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Tax Considerations for Fantasy Sports Fans

Updated for Tax Year 2019


OVERVIEW

Fantasy sports leagues can yield hefty winnings if Lady Luck smiles on you. If you win big—or even not so big—you'll need to save a portion of that money for the Internal Revenue Service (IRS). What many don't realize, is that those net winnings constitute taxable income.


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Fantasy sports winnings of at least $600 are reported to the IRS

If it turns out to be your lucky day and you take home a net profit of $600 or more for the year playing on websites such as DraftKings and FanDuel, the organizers have a legal obligation to send both you and the IRS a Form 1099-MISC. If you receive your winnings through PayPal, the reporting form may be a 1099-K.

The 1099 tax forms report your winnings to the taxing authorities and also gives you notice of the amount you must report on your taxes. Even if you don't receive a 1099 form, you must still report the net profits on your federal and state income tax returns.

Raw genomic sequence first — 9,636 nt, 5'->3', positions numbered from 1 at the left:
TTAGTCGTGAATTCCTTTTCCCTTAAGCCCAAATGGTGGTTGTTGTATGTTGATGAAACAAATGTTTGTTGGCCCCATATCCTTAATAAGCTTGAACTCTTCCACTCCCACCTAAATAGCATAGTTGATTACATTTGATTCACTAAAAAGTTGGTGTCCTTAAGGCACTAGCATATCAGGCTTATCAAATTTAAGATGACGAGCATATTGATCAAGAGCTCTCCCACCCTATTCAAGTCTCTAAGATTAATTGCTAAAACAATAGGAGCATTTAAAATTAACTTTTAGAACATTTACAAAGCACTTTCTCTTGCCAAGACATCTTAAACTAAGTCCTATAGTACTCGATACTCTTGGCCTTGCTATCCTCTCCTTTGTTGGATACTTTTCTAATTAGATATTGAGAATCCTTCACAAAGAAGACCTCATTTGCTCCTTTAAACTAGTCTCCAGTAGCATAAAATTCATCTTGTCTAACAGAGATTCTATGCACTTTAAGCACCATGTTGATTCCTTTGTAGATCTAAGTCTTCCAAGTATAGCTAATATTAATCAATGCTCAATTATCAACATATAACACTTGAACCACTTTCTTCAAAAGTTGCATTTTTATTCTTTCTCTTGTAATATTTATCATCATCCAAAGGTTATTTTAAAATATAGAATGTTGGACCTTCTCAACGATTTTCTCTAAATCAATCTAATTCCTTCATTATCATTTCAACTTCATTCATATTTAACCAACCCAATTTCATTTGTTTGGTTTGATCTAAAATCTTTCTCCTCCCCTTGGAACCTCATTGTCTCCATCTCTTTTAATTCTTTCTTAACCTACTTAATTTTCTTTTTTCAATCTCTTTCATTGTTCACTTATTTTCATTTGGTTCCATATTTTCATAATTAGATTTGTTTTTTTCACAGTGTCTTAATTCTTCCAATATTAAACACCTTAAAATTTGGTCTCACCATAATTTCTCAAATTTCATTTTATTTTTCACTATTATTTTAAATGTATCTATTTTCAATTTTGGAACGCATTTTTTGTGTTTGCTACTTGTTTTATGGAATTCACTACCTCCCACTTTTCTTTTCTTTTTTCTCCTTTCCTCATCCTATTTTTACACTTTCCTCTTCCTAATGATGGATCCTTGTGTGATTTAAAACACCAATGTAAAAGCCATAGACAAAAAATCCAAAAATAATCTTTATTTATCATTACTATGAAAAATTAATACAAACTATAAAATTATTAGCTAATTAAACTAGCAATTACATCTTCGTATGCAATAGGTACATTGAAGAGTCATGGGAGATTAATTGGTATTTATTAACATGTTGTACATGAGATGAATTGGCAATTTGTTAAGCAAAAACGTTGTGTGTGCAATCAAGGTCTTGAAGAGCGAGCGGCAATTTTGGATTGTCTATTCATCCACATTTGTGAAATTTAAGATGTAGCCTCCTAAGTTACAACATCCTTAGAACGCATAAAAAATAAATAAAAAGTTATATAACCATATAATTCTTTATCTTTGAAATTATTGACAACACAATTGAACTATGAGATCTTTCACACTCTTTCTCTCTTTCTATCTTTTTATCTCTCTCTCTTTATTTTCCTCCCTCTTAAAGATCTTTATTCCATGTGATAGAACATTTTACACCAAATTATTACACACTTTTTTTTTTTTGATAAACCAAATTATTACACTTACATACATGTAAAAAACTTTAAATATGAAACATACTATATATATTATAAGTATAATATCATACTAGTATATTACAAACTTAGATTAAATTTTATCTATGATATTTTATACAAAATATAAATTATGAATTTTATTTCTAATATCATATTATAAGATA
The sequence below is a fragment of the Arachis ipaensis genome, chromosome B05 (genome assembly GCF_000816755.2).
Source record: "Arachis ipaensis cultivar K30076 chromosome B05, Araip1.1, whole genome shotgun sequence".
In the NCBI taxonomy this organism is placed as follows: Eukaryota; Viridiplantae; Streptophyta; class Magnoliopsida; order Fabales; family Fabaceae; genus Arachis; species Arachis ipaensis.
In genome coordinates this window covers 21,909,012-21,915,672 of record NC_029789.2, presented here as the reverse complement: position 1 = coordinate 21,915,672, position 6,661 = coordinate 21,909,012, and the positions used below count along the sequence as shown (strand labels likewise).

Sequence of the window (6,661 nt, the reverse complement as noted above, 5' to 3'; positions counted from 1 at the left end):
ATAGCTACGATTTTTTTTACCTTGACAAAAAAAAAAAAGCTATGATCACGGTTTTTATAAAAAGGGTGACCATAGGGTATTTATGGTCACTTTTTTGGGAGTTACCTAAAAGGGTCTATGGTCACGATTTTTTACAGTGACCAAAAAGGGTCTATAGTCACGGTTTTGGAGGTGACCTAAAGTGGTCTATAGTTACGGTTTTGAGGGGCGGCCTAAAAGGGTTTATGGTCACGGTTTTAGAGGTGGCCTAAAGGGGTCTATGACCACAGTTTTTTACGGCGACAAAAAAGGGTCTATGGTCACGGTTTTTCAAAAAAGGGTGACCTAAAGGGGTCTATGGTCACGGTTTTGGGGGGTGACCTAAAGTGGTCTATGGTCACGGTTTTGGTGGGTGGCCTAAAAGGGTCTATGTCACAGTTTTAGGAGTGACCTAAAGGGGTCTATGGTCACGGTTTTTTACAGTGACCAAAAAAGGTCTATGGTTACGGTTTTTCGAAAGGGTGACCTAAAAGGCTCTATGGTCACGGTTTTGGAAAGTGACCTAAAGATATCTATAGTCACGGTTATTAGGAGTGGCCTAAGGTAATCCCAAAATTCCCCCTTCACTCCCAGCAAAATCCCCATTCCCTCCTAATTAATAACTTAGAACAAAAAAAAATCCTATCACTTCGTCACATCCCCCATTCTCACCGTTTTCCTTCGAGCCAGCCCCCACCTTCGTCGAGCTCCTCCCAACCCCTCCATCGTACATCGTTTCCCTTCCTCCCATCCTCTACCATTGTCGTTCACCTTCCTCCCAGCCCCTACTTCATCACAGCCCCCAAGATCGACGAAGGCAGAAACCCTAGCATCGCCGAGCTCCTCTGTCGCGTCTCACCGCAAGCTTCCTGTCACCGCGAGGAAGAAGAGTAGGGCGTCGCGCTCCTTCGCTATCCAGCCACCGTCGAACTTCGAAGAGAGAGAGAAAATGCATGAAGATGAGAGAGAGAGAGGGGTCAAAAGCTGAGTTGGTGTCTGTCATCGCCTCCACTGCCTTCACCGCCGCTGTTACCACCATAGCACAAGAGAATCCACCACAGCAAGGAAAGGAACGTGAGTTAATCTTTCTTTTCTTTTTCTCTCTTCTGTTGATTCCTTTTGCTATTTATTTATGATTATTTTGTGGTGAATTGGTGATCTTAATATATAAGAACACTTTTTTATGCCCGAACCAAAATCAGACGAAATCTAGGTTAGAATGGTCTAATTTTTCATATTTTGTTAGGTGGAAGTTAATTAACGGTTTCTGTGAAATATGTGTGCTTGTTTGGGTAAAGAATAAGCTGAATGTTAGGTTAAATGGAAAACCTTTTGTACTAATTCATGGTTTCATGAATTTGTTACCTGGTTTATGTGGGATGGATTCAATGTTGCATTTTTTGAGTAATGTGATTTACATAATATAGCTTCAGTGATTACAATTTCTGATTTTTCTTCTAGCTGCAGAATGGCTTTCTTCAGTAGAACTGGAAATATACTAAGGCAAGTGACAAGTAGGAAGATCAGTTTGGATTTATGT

Organizers calculate players' net profits using a formula

Fantasy sports organizers must figure out players' net profits in order to determine who gets 1099 forms. They use a formula to determine when a player hits the $600 level: Prizes won minus entry fees plus bonuses = net profit.

Another way to calculate this is:

  • (Withdrawals + Year End Account Balance) - (Deposits – Beginning Year Account Balance) = net profits.

Reporting income or loss from fantasy sports on Form 1040

You must report all income earned from fantasy sports either as "other income" on line 21 of your Form 1040, or as business income on Schedule C. If you use the first approach, your fantasy sports is considered a hobby and you can't deduct any of your expenses or losses.

Reporting income or losses from fantasy sports as business income

If you can establish that you play fantasy sports as a business, you can report your net profit as business income on Schedule C. The great advantage to this tax choice is that you can then report all losses as well. If you have a net loss for the year, you can use that loss to reduce taxable income from jobs you hold or other businesses you run.

The IRS allows you to claim fantasy sports as a business if you can convince them it is not a hobby and that:

  • You engage in fantasy sports regularly, and
  • Treat it as a business activity with the intention of earning a profit

The IRS may consider an activity to be a business if it earns a profit at least two years out of every five.

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